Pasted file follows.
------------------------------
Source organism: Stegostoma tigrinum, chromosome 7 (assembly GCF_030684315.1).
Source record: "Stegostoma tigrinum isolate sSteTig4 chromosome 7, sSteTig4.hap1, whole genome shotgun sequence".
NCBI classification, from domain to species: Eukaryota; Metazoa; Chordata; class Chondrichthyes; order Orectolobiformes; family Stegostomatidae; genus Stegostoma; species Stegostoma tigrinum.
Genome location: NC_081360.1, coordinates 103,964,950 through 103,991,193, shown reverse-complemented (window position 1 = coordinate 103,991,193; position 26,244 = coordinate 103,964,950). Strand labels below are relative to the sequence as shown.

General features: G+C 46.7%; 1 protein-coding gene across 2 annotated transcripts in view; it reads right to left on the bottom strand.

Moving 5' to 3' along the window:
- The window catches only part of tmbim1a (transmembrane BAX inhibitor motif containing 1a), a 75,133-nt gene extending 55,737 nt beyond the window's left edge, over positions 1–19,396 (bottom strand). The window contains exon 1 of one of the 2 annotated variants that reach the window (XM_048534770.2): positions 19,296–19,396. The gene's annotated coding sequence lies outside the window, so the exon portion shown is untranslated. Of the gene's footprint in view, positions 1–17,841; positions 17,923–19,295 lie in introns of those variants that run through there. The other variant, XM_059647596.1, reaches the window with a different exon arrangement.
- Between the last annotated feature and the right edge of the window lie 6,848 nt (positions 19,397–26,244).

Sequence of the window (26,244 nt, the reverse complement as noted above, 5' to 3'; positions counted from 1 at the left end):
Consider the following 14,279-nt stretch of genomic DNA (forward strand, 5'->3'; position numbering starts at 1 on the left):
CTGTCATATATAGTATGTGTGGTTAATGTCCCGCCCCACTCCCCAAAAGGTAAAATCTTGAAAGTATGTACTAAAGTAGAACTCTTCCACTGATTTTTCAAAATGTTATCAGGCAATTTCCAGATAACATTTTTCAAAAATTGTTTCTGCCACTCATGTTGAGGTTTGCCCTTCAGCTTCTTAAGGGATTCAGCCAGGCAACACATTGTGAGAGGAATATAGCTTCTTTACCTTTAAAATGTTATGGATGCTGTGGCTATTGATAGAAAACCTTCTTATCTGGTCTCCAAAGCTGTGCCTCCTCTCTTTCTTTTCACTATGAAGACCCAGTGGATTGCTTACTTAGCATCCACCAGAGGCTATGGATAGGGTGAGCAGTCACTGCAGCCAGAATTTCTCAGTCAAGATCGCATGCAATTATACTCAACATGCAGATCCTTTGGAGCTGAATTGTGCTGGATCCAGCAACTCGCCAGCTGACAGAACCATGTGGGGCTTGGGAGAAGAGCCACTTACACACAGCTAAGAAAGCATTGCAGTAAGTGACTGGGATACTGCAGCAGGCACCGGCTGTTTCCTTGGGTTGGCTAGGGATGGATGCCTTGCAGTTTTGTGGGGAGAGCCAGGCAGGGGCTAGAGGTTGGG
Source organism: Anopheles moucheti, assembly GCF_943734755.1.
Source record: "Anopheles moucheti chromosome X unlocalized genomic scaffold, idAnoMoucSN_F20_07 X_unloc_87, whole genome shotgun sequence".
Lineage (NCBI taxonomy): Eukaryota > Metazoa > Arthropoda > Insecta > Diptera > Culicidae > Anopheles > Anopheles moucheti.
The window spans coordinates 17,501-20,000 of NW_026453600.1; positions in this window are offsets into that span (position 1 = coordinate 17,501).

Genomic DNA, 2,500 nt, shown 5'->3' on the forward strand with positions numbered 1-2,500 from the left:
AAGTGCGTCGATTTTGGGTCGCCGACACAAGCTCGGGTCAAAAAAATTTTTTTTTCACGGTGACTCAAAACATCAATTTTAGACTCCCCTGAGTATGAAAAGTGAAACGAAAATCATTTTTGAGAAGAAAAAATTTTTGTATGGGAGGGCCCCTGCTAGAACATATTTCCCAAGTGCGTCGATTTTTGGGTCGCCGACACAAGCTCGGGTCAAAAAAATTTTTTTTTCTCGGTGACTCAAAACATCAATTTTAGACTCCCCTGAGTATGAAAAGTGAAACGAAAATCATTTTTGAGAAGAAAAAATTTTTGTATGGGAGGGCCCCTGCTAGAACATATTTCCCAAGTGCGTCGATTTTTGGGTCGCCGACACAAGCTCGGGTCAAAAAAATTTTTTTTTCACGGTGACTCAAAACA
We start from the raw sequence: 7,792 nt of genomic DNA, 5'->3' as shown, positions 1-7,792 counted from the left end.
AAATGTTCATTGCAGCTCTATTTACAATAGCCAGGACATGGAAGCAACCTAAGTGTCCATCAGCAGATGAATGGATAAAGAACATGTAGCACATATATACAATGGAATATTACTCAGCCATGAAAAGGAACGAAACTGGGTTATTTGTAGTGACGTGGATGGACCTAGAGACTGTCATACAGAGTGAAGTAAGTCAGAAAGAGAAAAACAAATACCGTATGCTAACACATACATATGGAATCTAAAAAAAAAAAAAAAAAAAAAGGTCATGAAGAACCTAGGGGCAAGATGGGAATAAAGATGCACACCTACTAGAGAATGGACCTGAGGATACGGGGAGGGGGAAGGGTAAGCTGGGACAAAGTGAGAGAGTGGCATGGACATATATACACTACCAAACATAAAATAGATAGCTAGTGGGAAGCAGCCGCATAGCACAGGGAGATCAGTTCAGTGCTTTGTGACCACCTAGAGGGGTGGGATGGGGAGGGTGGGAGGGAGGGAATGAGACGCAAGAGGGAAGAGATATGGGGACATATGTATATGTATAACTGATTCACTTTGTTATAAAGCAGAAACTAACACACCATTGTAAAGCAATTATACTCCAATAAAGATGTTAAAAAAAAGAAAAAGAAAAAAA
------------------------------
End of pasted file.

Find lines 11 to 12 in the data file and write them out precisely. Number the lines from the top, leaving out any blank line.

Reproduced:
CTGTCATATATAGTATGTGTGGTTAATGTCCCGCCCCACTCCCCAAAAGGTAAAATCTTGAAAGTATGTACTAAAGTAGAACTCTTCCACTGATTTTTCAAAATGTTATCAGGCAATTTCCAGATAACATTTTTCAAAAATTGTTTCTGCCACTCATGTTGAGGTTTGCCCTTCAGCTTCTTAAGGGATTCAGCCAGGCAACACATTGTGAGAGGAATATAGCTTCTTTACCTTTAAAATGTTATGGATGCTGTGGCTATTGATAGAAAACCTTCTTATCTGGTCTCCAAAGCTGTGCCTCCTCTCTTTCTTTTCACTATGAAGACCCAGTGGATTGCTTACTTAGCATCCACCAGAGGCTATGGATAGGGTGAGCAGTCACTGCAGCCAGAATTTCTCAGTCAAGATCGCATGCAATTATACTCAACATGCAGATCCTTTGGAGCTGAATTGTGCTGGATCCAGCAACTCGCCAGCTGACAGAACCATGTGGGGCTTGGGAGAAGAGCCACTTACACACAGCTAAGAAAGCATTGCAGTAAGTGACTGGGATACTGCAGCAGGCACCGGCTGTTTCCTTGGGTTGGCTAGGGATGGATGCCTTGCAGTTTTGTGGGGAGAGCCAGGCAGGGGCTAGAGGTTGGG
Source organism: Anopheles moucheti, assembly GCF_943734755.1.